Whether they’re poached, fried or hard-boiled, the eggs on your plate this morning cost twice as much as a year ago. The U.S.D.A. says a dozen grade-A eggs are averaging $1.92 nationwide, up from just over a dollar last summer and 84-cents a carton last April. Elizabeth Dahlstrom, consumer affairs director for the Iowa Egg Council, says price hikes have left some shoppers — scrambled.
Dahlstrom says, "Pretty much everywhere, egg prices have definitely gone up. Egg prices fluctuate every year throughout the year. They’re always higher in the winter and then the cheapest during the spring. That’s just due to supply and demand and different factors." She says Iowa is the nation’s leader in egg production and in egg processing. Iowa has 55-million layer chickens producing 13.5 billion eggs a year.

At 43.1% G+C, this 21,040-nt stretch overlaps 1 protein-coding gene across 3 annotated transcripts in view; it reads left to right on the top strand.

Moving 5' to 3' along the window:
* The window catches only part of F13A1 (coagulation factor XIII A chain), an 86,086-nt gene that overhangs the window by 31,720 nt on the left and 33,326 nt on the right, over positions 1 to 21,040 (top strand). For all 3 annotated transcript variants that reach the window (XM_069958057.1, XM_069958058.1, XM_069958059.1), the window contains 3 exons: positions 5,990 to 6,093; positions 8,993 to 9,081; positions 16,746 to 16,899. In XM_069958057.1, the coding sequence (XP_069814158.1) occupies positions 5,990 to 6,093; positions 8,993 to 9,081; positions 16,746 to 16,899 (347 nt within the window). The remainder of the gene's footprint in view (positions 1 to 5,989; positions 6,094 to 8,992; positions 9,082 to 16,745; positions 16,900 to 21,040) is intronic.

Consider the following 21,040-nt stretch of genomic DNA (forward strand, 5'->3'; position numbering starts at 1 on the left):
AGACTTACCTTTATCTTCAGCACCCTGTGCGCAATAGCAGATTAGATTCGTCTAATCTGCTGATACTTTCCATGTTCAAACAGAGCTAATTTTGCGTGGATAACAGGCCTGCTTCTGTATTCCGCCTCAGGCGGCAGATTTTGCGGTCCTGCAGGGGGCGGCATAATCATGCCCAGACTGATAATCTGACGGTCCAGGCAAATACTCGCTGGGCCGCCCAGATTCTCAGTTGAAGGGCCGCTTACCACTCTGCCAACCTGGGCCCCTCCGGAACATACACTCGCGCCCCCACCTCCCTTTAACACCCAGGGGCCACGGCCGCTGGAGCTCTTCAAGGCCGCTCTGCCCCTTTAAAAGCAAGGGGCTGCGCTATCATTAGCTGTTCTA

In spite of that, Dahlstrom says Iowans are having to, shell, out just as much for their eggs as everyone else in the country. "Prices right now are higher than they have been in several years and that’s because of basic supply and demand," Dahlstrom says, "in other countries around the world, they’ve had issues with avian influenza or weather problems and there’s a shortage of eggs. A lot of the eggs from the United States are being exported to other countries, causing the prices here to rise."
She says there are other factors too, including the skyrocketing costs of fuel and two key Iowa-grown commodities. Dahlstrom says, "Because of higher transportation costs and the high costs of corn and soybeans, of course, feeding the chickens costs more so eggs cost more." Still, those who get egg-cited over eggs say they’re a great value for the money and they keep for at least a month if stored properly in the original carton.